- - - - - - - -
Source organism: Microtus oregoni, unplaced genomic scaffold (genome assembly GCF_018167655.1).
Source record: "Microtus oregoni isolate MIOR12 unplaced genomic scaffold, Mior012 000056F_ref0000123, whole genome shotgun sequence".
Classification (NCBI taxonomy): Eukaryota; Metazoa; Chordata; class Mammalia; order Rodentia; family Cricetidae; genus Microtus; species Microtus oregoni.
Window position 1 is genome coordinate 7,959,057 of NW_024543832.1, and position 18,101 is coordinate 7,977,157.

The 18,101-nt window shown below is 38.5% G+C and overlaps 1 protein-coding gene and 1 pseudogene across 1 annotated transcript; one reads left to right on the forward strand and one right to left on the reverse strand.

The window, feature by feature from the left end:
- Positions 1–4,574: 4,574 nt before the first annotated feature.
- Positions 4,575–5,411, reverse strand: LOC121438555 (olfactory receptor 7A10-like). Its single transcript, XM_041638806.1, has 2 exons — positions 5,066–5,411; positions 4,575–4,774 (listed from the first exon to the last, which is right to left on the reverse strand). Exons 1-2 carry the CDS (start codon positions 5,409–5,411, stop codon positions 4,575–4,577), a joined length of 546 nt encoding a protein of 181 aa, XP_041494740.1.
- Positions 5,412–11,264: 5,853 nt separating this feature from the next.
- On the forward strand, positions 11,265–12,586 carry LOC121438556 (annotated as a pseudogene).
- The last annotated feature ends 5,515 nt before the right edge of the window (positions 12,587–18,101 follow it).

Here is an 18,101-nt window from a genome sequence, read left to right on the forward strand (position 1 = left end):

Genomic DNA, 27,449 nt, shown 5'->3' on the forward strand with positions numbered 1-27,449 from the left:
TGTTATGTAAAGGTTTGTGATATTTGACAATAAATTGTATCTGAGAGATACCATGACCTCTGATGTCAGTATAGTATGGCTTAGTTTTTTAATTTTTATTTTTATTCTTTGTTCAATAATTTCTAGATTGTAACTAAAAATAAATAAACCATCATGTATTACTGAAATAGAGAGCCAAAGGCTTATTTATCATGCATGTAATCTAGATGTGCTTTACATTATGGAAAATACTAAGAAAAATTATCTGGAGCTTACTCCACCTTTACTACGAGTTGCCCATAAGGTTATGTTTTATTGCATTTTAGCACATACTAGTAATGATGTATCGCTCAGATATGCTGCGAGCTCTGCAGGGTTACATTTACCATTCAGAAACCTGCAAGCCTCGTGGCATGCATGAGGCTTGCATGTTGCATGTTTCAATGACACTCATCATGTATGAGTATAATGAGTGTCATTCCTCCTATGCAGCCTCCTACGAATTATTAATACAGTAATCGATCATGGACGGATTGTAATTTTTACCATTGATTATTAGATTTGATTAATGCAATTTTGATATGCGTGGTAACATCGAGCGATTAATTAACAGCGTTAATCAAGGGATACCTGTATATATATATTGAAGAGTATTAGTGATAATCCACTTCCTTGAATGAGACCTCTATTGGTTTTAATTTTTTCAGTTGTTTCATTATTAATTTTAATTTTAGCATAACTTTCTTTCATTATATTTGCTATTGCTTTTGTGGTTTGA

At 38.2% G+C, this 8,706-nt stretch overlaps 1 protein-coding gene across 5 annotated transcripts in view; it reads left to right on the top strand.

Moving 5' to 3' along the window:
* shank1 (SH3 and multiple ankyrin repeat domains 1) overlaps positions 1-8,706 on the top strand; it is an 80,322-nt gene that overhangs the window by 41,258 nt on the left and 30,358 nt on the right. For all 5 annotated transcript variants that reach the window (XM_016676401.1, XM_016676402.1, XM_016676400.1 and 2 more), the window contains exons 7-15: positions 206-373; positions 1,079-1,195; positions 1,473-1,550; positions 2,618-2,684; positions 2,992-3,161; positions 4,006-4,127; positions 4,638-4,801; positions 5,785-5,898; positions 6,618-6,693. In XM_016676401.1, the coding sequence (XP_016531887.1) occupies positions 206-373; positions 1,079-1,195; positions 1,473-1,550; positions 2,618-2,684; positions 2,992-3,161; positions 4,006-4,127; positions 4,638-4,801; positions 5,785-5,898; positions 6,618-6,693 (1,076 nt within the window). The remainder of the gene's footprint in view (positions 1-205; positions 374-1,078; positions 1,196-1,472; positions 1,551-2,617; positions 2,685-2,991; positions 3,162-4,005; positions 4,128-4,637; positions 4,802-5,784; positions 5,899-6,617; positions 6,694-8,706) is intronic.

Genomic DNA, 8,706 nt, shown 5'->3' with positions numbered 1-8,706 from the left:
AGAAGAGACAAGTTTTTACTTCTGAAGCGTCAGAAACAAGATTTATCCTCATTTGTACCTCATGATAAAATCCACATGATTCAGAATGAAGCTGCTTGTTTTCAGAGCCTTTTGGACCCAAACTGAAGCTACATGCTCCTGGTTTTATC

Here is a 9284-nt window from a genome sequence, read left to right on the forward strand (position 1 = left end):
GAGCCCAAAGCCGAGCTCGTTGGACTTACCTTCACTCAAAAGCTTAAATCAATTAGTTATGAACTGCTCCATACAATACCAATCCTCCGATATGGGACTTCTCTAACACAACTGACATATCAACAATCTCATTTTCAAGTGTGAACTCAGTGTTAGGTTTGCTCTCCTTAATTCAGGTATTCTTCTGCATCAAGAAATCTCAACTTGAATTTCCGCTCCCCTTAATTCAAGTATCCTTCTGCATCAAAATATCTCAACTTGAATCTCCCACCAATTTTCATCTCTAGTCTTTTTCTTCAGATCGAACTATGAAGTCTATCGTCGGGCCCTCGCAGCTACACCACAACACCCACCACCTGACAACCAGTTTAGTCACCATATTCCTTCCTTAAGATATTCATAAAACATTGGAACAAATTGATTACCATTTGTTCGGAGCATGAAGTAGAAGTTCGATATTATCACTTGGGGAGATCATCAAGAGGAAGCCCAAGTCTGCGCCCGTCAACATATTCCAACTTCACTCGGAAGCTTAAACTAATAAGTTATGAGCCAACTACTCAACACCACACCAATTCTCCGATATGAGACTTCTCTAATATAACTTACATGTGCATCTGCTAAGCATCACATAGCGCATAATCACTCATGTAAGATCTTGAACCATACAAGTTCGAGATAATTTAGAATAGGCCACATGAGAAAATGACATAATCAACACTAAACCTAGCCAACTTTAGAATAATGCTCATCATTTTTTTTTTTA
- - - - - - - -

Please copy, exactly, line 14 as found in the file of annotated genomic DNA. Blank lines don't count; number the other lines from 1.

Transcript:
TGTTATGTAAAGGTTTGTGATATTTGACAATAAATTGTATCTGAGAGATACCATGACCTCTGATGTCAGTATAGTATGGCTTAGTTTTTTAATTTTTATTTTTATTCTTTGTTCAATAATTTCTAGATTGTAACTAAAAATAAATAAACCATCATGTATTACTGAAATAGAGAGCCAAAGGCTTATTTATCATGCATGTAATCTAGATGTGCTTTACATTATGGAAAATACTAAGAAAAATTATCTGGAGCTTACTCCACCTTTACTACGAGTTGCCCATAAGGTTATGTTTTATTGCATTTTAGCACATACTAGTAATGATGTATCGCTCAGATATGCTGCGAGCTCTGCAGGGTTACATTTACCATTCAGAAACCTGCAAGCCTCGTGGCATGCATGAGGCTTGCATGTTGCATGTTTCAATGACACTCATCATGTATGAGTATAATGAGTGTCATTCCTCCTATGCAGCCTCCTACGAATTATTAATACAGTAATCGATCATGGACGGATTGTAATTTTTACCATTGATTATTAGATTTGATTAATGCAATTTTGATATGCGTGGTAACATCGAGCGATTAATTAACAGCGTTAATCAAGGGATACCTGTATATATATATTGAAGAGTATTAGTGATAATCCACTTCCTTGAATGAGACCTCTATTGGTTTTAATTTTTTCAGTTGTTTCATTATTAATTTTAATTTTAGCATAACTTTCTTTCATTATATTTGCTATTGCTTTTGTGGTTTGA